On February 6, 2014, a Montgomery County Jury in 221st District Court found Defendant Yoandry Montano, 31, guilty of the First Degree Felony of Injury to a Child. The indictment charged Montano with intentionally or knowingly causing Serious Bodily Injury to Yastin Lopez, the two-year old son of Montano’s girlfriend, Vanessa Nunez. On October 14, 2012, Rolando Jimenez, who was living in the home with Montano and Nunez, called 911 reporting that the child had drowned. In later interviews Jimenez told Conroe Police Detectives James Waller and Elias Perez that Montano had come out of the bedroom holding the child and told Jimenez that the child had drowned. However, when Conroe Fire Fighters and Montgomery County EMS arrived, they all noted that the child was dry, and they called in Conroe Police Department to investigate.
In multiple interviews, Montano maintained that he found the child in the bathtub but he changed his story several times about the position of the child’s body many times. On October 15, 2012, Yastin Lopez, who had been transported by Life-Flight from Conroe Regional Medical Center to Hermann Children’s Hospital in Houston, died from his injuries. An autopsy performed by Dr. Ana Lopez at the Harris County Institute of Forensic Sciences ultimately ruled Yastin’s death a homicide, caused by severe blunt force trauma to the head. Among the injuries were severe sub-dural and sub-arachnoid hemorrhages in the brain; six separate sites of impact to the child’s skull; and signs of trauma and hemorrhages to the cervical area of the child’s spine. At the trial, which was presided over by Judge Lisa Michalk, prosecutors Sheri Culberson and Amanda Petroff presented testimony by Dr. Ana Lopez and child abuse Expert Dr. Rebecca Girardet, who both testified that the child’s injuries were not consistent with a regular house-hold fall and were not consistent with Defendant’s story. Both doctors further testified that the injuries were caused by the child being shaken very hard and by something hard striking the child’s head, and both doctors testified that there was evidence of old, healing hemorrhages in the child’s head, indicating prior injuries.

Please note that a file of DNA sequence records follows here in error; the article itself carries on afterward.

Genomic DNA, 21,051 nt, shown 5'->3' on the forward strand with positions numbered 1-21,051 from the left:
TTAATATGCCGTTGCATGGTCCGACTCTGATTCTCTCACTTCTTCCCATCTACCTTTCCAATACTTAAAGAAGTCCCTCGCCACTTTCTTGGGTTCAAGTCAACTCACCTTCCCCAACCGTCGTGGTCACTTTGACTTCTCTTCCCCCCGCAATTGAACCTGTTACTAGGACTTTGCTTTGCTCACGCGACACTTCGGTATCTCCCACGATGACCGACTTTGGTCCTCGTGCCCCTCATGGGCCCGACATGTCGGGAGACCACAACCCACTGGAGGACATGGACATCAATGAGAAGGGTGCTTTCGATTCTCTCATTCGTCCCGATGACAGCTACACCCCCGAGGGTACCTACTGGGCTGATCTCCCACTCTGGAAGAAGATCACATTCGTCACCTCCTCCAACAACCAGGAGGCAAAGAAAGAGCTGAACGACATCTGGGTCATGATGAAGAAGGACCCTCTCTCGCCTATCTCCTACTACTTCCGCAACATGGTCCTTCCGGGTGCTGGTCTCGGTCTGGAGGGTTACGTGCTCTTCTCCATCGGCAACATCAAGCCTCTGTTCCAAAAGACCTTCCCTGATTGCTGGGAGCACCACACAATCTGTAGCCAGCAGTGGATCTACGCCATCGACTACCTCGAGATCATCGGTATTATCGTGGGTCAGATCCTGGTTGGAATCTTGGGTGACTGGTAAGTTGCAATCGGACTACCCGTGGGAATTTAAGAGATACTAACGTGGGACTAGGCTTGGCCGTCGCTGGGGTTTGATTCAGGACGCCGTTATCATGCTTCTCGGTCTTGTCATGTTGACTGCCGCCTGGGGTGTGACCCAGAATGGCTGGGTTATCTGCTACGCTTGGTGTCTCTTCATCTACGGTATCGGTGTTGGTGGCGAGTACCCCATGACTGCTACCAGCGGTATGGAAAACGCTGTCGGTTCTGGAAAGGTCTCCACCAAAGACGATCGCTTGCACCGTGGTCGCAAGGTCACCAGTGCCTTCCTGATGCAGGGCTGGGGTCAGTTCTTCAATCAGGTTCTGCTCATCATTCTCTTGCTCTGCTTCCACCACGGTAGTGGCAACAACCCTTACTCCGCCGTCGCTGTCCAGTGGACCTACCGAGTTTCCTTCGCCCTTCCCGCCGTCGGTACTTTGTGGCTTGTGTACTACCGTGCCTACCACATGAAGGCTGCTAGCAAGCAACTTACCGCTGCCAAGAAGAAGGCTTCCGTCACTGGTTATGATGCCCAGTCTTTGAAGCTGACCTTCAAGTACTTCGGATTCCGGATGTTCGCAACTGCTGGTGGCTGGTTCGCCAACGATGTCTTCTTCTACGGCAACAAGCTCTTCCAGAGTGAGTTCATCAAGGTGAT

The jury, comprising 10 men and two women, took almost three hours to convict Montano, and after a punishment hearing, in which testimony of the Defendant’s prior assaults and aggression was presented by the state, the jury took just under 30 minutes to assess punishment at 50 years in the Texas Department of Criminal Justice, Institutional Division. The Defendant will be eligible for parole after he has served 25 years.
District Attorney Brett Ligon was very pleased with the jury’s verdict, saying, “Any time a child is killed in Montgomery County, no punishment can ever feel like enough; but the jury considered the evidence carefully and rendered a verdict that sends a powerful message to this community that justice will be served on those who prey upon the weakest and most defenseless among us.”